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At the high court this week, an important case for immigration reporting

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  1. First Amendment
Does the federal bar on encouraging unlawful immigration violate the First Amendment?
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Last December, the U.S. Supreme Court agreed to hear a case that challenges the constitutionality of the federal bar on “encouraging or inducing” unlawful immigration. On Monday, the oral argument in those proceedings will offer a window into whether the justices believe the statute can be squared with the First Amendment — a question that could have important consequences for journalists who cover unlawful activity, at the border and beyond.

As we’ve written before, the case, United States v. Hansen, arises out of the prosecution of Helaman Hansen for allegedly operating a fraudulent “adult adoption” program that falsely promised hundreds of participants a path to citizenship. Hansen argued — and the U.S. Court of Appeals for the Ninth Circuit agreed — that the so-called “encouragement provision” violates the First Amendment because of its potential to chill a broad swath of protected speech.

A key problem with the language of the statute, the U.S. Court of Appeals for the Tenth Circuit noted in a similar challenge, is that the encouragement provision doesn’t appear to require that the speaker specifically intend that a listener go on to commit an immigration violation. It isn’t hard to imagine valuable speech — from truthful legal advice to accurate reporting about migration routes — that could foreseeably encourage violations of immigration law even if the speaker doesn’t intend that result. And as the Supreme Court has already explained, “The mere tendency of speech to encourage unlawful acts is not a sufficient reason for banning it.”

The United States then petitioned the Supreme Court to step in, arguing that the statute should be saved by interpreting it as a traditional aiding-and-abetting or solicitation law. To a rough cut, the First Amendment prohibits the state from prosecuting you for advocating lawbreaking in the abstract (“Overthrowing the government would be a good idea”), while speech that forms an integral part of a course of criminal conduct (“I propose we assassinate a politician together”) is fair game. The Court accepted the invitation, having agreed to decide the same question in 2019 in United States v. Sineneng-Smith before avoiding the issue on narrow procedural grounds.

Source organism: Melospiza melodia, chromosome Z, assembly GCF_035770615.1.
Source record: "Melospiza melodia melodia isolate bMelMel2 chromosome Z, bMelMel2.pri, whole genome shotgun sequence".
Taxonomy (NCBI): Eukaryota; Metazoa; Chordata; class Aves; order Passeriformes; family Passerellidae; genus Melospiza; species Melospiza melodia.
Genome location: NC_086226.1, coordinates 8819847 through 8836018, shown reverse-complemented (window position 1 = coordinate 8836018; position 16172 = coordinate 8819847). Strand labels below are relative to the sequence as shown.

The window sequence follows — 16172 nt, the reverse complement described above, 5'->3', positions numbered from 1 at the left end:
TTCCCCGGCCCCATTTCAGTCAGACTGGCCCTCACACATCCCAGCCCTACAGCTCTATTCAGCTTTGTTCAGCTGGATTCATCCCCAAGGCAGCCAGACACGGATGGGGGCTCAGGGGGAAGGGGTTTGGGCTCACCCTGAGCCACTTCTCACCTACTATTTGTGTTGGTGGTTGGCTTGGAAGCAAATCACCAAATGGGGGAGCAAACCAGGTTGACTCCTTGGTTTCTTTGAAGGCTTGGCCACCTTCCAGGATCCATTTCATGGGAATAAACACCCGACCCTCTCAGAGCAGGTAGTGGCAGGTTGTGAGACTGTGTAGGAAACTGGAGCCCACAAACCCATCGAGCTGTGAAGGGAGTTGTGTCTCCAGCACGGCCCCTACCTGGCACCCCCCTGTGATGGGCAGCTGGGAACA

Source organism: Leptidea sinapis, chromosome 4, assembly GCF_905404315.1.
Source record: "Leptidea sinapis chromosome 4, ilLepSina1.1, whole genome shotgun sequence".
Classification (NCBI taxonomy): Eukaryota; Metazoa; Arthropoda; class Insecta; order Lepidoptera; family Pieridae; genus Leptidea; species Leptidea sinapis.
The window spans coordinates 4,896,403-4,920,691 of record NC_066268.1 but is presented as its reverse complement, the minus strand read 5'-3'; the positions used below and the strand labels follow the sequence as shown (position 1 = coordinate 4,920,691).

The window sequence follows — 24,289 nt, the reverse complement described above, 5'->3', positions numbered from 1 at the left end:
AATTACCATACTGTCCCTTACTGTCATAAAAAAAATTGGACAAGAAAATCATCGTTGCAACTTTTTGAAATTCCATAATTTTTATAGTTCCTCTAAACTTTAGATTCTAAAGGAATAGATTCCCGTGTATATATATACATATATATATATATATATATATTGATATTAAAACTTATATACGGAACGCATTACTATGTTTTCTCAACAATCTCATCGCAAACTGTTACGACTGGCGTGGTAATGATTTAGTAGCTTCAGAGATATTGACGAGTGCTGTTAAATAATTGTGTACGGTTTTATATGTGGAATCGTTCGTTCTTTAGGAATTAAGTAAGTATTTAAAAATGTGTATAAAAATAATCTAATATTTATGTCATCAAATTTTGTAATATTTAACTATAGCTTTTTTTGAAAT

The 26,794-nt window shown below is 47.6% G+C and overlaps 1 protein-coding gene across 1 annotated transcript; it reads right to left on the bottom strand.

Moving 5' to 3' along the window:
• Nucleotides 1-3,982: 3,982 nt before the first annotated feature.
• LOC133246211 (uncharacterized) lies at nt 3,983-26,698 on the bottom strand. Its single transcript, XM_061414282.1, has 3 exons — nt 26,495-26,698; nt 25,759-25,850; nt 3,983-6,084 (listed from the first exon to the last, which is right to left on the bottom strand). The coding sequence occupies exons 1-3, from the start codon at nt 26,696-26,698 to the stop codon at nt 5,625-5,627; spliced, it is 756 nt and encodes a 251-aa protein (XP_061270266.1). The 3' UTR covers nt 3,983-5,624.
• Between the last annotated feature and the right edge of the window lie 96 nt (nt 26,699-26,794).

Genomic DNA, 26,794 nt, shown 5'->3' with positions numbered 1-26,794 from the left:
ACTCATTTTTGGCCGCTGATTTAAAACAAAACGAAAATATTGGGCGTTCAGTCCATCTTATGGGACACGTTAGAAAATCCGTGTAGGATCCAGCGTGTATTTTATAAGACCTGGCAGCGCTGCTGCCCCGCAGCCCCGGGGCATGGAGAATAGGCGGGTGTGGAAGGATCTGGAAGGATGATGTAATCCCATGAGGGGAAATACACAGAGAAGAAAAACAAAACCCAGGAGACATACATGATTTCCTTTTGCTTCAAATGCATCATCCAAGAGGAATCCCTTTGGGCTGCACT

In February, we filed a friend-of-the-court brief to explain that this case has important stakes for press freedom. For one thing, the “encouragement provision” was the foundation of a watchlist of reporters covering the border maintained by the U.S. Department of Homeland Security, and as documents the Reporters Committee and NBC 7 San Diego obtained in a Freedom of Information Act lawsuit show, some Border Patrol officials hoped to build a case under the statute against members of the media that they observed documenting border crossings. More broadly, the question whether publications can face chilling liability for sharing information that might be useful to someone who plans to break the law is a vitally important one wherever the public can’t count itself fully informed without the benefit of reporting that captures the ground truth of illegal activity.

While fashioning predictions out of oral-argument tea leaves is always a hazardous undertaking, Monday’s questioning will give us at least a few preliminary clues as to how the current Court is thinking about the issue. In Sineneng-Smith, as professor Gabriel Chin wrote for SCOTUSblog at the time, “[a] majority of the justices seemed to be concerned that the statute as written is quite broad.” But those qualms weren’t enough to persuade the Court to invalidate the statute last time around. Only time will tell if the First Amendment will carry the day in this bout.

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The Technology and Press Freedom Project at the Reporters Committee for Freedom of the Press uses integrated advocacy — combining the law, policy analysis, and public education — to defend and promote press rights on issues at the intersection of technology and press freedom, such as reporter-source confidentiality protections, electronic surveillance law and policy, and content regulation online and in other media. TPFP is directed by Reporters Committee attorney Gabe Rottman. He works with RCFP Staff Attorney Grayson Clary and Technology and Press Freedom Project Fellow Emily Hockett.

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